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Categories: DELL Dell Technologies EMC VMware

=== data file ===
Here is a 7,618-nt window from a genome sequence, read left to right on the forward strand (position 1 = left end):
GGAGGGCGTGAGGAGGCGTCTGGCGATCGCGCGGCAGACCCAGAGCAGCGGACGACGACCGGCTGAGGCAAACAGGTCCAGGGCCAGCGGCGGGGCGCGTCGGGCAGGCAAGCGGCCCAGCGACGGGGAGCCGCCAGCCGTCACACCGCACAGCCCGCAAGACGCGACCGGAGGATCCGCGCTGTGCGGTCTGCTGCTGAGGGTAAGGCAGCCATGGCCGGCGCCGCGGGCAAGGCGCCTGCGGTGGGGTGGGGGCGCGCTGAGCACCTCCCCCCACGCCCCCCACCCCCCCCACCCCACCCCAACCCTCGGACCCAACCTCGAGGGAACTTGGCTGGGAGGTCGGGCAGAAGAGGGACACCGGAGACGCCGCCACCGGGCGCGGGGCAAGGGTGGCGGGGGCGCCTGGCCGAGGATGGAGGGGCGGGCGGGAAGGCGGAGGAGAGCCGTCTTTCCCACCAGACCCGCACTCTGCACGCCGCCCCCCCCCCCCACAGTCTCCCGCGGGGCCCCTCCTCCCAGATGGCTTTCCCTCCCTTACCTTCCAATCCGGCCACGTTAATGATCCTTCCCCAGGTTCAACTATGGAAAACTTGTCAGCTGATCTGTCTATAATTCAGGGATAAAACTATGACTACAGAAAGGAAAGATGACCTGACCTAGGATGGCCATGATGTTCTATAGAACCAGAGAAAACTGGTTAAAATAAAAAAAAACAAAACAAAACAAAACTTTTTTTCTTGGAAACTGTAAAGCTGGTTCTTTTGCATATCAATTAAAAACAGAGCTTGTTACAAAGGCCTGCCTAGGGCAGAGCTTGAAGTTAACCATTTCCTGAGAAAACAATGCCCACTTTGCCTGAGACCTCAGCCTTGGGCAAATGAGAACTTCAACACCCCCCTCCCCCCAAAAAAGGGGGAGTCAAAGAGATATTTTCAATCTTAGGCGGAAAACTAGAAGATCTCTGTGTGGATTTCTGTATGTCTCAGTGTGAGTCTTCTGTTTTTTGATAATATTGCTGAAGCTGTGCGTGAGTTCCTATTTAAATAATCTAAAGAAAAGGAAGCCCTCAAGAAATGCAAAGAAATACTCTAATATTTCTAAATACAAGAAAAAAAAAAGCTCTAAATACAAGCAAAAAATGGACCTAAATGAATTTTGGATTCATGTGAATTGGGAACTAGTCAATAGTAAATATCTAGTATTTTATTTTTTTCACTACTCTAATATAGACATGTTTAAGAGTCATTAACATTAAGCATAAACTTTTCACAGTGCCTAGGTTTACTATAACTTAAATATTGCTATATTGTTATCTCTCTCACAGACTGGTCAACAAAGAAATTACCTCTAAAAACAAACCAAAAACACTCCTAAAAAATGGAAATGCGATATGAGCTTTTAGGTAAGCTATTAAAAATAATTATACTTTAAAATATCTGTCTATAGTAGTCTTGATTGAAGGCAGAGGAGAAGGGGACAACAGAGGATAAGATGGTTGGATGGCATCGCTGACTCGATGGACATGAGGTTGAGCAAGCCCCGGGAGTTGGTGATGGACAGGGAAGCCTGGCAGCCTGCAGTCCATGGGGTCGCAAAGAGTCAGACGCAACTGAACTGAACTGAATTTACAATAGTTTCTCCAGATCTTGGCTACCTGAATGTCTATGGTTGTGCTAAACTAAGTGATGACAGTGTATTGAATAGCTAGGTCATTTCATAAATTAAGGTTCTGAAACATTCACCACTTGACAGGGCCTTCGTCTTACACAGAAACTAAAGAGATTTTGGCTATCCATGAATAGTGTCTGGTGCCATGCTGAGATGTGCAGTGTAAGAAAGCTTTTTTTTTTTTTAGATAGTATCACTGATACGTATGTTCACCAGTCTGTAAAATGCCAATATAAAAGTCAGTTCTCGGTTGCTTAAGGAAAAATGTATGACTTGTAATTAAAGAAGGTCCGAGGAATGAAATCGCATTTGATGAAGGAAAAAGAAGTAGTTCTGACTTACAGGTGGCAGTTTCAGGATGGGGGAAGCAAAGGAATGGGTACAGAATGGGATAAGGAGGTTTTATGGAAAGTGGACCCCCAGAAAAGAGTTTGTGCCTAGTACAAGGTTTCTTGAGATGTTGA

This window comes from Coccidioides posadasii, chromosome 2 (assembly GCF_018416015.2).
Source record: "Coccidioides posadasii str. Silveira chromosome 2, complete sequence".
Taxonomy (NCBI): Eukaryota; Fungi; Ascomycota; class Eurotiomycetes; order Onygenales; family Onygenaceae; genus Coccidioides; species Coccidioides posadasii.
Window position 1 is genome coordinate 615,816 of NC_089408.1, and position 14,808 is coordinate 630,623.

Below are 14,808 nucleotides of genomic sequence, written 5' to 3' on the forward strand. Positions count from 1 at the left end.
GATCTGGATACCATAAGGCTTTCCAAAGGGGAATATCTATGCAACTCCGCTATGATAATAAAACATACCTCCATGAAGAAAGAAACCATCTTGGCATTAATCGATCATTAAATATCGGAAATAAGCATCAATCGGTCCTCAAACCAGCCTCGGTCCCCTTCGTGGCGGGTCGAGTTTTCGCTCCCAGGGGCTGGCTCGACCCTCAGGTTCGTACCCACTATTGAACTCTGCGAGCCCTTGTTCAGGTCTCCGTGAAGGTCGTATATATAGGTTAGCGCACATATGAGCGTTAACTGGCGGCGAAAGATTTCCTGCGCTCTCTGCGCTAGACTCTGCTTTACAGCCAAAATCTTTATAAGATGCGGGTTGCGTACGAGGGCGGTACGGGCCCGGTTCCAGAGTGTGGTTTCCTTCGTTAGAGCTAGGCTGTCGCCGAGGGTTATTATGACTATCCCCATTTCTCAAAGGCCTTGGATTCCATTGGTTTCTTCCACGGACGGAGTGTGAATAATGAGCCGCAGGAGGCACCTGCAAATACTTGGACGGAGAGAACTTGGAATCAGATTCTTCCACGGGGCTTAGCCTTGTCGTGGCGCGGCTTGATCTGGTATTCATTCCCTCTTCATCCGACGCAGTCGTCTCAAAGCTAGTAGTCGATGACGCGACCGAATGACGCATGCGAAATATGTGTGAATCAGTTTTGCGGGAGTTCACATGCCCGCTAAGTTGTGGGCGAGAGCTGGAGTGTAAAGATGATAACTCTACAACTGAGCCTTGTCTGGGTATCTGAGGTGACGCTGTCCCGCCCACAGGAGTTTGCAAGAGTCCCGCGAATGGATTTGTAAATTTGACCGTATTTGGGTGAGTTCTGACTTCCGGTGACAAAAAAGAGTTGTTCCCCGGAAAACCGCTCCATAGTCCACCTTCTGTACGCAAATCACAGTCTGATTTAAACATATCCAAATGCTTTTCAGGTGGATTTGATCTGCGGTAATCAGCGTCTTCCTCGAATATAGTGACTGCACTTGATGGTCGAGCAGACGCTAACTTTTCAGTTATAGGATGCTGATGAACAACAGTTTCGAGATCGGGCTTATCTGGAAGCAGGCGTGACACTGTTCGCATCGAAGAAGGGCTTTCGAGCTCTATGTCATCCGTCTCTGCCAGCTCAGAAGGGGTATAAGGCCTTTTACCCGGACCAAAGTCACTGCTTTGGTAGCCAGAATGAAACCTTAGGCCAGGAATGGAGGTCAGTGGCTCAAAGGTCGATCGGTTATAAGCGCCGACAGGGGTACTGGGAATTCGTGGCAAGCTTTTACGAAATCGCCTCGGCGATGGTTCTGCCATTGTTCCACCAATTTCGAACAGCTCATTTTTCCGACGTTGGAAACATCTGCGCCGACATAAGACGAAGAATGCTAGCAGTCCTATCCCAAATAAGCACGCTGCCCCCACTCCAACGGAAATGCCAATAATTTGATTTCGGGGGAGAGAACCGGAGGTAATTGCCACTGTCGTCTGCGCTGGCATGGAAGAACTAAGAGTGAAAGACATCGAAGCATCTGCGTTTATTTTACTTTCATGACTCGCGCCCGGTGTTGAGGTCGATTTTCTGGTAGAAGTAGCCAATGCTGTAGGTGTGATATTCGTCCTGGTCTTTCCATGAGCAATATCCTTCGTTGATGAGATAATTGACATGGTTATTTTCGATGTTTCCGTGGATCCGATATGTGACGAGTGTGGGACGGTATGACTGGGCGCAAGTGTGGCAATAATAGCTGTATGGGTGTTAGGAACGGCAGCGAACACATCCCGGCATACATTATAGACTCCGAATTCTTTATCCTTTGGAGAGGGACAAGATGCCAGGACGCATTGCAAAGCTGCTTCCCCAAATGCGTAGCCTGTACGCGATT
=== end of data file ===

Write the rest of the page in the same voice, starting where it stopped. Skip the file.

@Dell is eyeing growing earnings and cash flows after recent tax reforms. @VMware’s got upside even if its hard for the market to see. #DVMT by default has upside if VMware has upside plus additional spread upside. VMware Inc. ( #VMW) and @DellTechnologies Inc. (DVMT) have taken a decent beating from overly pessimistic M&A concerns as privately held Dell looks to make a move to shore up its earnings and cash flows after last year’s tax reforms. Dell has many options it can entertain, including a reverse merger option with VMware taking Dell public again, along with a host of other possibilities involving VMware, its tracking stock DVMT, along with potential spinoffs of other parts of its businesses, or even the creation of yet another tracking stock etc. After Dell’s EMC deal, which seemed anything but lucrative for EMC owners at the time, and the complexities of the upcoming potential deal, I think much of the market is taking a pass at this time on great potential upside for both VMware as well as DVMT whether a deal is announced or Dell chooses to wait until the end of the year to act. According to Dell’s most recent earnings report, it was carrying a hefty nearly $50 billion dollar core debt load after it closed the EMC deal last year that has come down since then to just under $40 billion excluding Dell’s Financial Service’s debt, which Dell does not include in its core debt numbers. This debt has become more of a concern for the company after the federal Tax Cuts and Jobs Act of 2017 was passed by Congress late last year. This bill limits the tax deductibility of interest payments to 30 percent of a company’s earnings before interest, taxes, depreciation and amortization ((EBITDA)). So, this means Dell gets to deduct less of its massive interest expenses going forward that it would have before the Jobs Act, and needs to consider possible options to grow its earnings and cash flows, or delever its balance sheet, if it wants to maintain its investment grade credit rating while continuing to pursue further deals. Thus, Dell is looking at merger options involving VMware’s tremendous growth and cash flows early on in 2018 instead of waiting to merge or explore other VMware options at the end of the year. VMware is a leader in cloud infrastructure and business mobility and its recent earnings report show why it continues to dominate what it does in the cloud space. VMware’s Y/Y revenues grew at a healthy 14% clip, and its key licensing revenue grew over 20%. This tremendous growth in one of the hottest technology spaces out there along with its $11+ billion in cash and over $6 billion in unearned revenue make it a very tempting target for Dell to fully integrate into its business as it already owns almost 82% of VMware from the EMC deal. Here is how VMware’s stock traded around the EMC deal that closed last September of 2016, as heavy pessimism surrounded the stock in the months prior to the deal. Also note the quick recovery the stock made around and after the EMC deal closed when the uncertainty went away. Notice also, the recent drop in the stock price due to the news that Dell was again on the M&A hunt earlier this year.

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